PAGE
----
“This was in addition to recent tours to 25 Tasmanian regional centres.”

In the light of TTC’s popularity and significance in the Tasmanian cultural landscape, Mr Parkinson said he was particularly disappointed that this means Tasmania will be the only state in Australia with no full time professional theatre company.

Ironically, the Premier funded the Tasmanian Council of Theatre, a peak body for the theatre industry while defunding the industry’s largest employer.

Mr Parkinson confirmed that TTC’s 2011 program will continue unchanged with the Festival of New Tasmanian Theatre due to open at the Theatre Royal Backspace on September 28th.

• Damian Bugg, Chair, Tasmanian Arts Advisory Board responds ...

Department of Economic Development, Tourism and the Arts ARTS TASMANIA

The Editor
Tasmanian Times
Dear Sir,

The Tasmanian Arts Advisory Board makes the following comments in response to the article What Does the Community Lose if the Tasmanian Theatre Company Closes (Tasmanian Times 5 September 2011, Above).

Firstly, this is not the end of professional theatre in Tasmania. The Board has provided funding of over $900 000 to support theatre activities in the state, including Tasmania Performs, Terrapin, Mudlark, Theatre Royal and Theatre North. Mudlark is also a professional adult theatre company; Tasmania Performs develops and tours professional theatre in Tasmania. All of these organisations also employ theatre workers. Tasmania Performs, Terrapin and Mudlark in particular support the production of local content and local writers. It is incorrect to say that the Tasmanian Theatre Company is the only professional theatre company in Tasmania; it is not, nor is it the only employer of arts workers or the only producer/creator of local content.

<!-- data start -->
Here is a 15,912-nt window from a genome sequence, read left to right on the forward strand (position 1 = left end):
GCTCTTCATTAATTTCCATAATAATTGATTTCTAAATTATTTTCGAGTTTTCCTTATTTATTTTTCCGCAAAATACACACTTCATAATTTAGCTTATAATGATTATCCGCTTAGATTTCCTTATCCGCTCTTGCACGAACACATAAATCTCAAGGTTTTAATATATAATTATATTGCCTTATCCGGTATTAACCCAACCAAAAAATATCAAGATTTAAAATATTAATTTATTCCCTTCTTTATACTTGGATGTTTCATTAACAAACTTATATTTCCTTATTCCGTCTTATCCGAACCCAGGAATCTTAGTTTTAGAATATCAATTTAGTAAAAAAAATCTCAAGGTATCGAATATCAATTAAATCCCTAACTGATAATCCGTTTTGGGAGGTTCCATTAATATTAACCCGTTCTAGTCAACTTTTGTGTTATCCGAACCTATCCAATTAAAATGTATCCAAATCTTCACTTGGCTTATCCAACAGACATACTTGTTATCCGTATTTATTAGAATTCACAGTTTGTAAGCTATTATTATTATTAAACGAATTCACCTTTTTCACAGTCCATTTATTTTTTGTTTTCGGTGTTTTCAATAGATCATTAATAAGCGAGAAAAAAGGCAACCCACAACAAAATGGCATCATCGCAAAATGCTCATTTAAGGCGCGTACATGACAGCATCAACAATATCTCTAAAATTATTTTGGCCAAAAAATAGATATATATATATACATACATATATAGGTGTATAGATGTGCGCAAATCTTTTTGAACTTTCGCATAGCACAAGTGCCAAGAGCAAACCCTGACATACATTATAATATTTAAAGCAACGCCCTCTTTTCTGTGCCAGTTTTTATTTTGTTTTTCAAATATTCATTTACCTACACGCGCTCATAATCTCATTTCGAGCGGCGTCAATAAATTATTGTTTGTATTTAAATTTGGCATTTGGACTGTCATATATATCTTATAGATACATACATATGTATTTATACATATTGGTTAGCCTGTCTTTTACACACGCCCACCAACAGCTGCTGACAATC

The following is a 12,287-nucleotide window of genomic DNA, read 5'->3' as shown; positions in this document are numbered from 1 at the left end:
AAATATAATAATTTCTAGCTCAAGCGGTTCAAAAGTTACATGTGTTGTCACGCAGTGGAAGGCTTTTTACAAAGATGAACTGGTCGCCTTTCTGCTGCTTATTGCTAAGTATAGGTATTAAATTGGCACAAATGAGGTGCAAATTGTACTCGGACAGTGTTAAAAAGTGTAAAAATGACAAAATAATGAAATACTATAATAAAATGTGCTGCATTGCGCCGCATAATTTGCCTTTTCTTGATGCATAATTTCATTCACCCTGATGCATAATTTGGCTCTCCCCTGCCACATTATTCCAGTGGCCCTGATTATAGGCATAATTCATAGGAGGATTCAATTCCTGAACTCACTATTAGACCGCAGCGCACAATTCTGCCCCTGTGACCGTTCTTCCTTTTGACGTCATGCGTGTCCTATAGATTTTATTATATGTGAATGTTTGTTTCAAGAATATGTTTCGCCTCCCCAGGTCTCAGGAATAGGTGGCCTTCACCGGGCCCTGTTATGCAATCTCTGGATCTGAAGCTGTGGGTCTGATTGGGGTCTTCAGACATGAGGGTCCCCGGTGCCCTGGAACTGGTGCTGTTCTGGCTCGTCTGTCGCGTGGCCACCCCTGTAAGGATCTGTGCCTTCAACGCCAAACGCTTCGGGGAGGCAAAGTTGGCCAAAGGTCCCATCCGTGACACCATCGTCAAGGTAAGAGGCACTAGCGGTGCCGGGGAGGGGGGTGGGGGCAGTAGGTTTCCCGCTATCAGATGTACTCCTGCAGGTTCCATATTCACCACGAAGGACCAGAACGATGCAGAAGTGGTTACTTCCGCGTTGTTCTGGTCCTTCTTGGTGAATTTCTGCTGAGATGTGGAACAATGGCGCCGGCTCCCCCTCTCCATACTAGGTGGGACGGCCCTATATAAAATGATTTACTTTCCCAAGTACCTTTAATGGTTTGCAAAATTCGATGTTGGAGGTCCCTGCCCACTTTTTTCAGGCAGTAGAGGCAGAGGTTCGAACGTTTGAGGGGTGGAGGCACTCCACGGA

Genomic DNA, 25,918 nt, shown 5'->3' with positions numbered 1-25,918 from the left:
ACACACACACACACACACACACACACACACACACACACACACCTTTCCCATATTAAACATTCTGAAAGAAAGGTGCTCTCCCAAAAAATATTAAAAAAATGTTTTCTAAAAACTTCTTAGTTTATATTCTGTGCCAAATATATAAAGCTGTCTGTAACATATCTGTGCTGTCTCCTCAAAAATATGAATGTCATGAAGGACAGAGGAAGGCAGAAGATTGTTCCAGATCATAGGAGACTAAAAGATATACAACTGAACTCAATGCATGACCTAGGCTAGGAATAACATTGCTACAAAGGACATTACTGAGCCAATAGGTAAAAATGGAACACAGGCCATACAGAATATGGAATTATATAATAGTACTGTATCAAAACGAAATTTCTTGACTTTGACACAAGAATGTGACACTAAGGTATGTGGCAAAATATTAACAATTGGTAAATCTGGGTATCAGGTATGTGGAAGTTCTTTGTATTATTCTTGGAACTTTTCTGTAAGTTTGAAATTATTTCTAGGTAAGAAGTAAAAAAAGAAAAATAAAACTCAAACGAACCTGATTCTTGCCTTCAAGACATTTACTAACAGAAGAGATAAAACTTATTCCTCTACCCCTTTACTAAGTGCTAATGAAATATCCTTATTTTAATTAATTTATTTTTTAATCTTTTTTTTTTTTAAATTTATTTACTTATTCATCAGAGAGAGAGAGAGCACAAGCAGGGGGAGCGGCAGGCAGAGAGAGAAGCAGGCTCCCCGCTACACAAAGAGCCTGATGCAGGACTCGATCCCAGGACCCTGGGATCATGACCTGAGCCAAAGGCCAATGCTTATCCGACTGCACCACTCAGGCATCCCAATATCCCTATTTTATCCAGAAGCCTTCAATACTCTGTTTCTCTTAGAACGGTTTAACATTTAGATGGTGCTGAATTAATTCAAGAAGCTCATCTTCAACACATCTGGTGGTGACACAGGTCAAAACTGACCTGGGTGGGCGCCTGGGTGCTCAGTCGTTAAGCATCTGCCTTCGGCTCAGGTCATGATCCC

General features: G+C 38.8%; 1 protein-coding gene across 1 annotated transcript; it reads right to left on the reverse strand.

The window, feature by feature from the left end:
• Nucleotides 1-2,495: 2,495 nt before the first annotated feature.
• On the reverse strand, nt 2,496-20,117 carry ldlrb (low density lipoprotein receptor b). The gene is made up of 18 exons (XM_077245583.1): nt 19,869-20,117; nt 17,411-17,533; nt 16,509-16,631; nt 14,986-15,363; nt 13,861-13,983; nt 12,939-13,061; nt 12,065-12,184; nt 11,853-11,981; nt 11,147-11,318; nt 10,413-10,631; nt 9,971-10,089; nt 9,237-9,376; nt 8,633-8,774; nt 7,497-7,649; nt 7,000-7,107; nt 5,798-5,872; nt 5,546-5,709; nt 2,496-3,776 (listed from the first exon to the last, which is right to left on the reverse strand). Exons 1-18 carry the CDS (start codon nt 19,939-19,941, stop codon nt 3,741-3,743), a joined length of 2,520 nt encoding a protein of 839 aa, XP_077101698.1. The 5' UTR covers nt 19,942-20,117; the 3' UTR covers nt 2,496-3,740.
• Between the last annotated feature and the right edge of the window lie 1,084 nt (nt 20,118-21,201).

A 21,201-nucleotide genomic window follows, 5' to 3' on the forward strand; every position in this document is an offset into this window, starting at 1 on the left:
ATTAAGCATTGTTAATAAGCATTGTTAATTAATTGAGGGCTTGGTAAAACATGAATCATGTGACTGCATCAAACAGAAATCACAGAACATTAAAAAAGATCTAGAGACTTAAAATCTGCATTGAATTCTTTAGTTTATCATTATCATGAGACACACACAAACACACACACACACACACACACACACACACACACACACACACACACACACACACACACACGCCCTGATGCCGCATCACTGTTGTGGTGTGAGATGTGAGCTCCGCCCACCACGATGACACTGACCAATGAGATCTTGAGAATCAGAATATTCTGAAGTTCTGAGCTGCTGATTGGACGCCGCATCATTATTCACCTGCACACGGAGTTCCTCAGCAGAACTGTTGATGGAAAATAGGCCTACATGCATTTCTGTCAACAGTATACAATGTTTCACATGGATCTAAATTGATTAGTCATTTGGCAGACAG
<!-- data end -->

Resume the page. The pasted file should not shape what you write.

Secondly, this is not the end of development of the theatre sector in Tasmania. The Board has already provided $30 000 to the Theatre Council of Tasmania to develop sector plans and initiatives to support the development of theatre; and quarantined a further $84 829 towards these future initiatives, for the development and benefit of the entire theatre sector in Tasmania. This is an important initiative that arose out of the industry’s own response to the review of the professional theatre sector in 2010. The Tasmanian Arts Advisory Board’s support of the Theatre Council will ensure the theatre sector continues to grow and with it jobs for talented people who have a long-standing commitment to theatre in Tasmania – many of whose careers began here prior to the 36 months of activity at TTC.

The Tasmanian Theatre Company has scored below the cut-off point for funding three years in a row – for 2010 and 2011, the company was just below the cut-off point and the Government was able to top up the amount of money in the funding pool to support them. This was not possible in the current budget climate and in any case, the TTC was not just below, but a long way below the line on this occasion – ranking 26th out of 29 companies who applied for funds in this round.

Yours sincerely,
Damian Bugg
Chair, Tasmanian Arts Advisory Board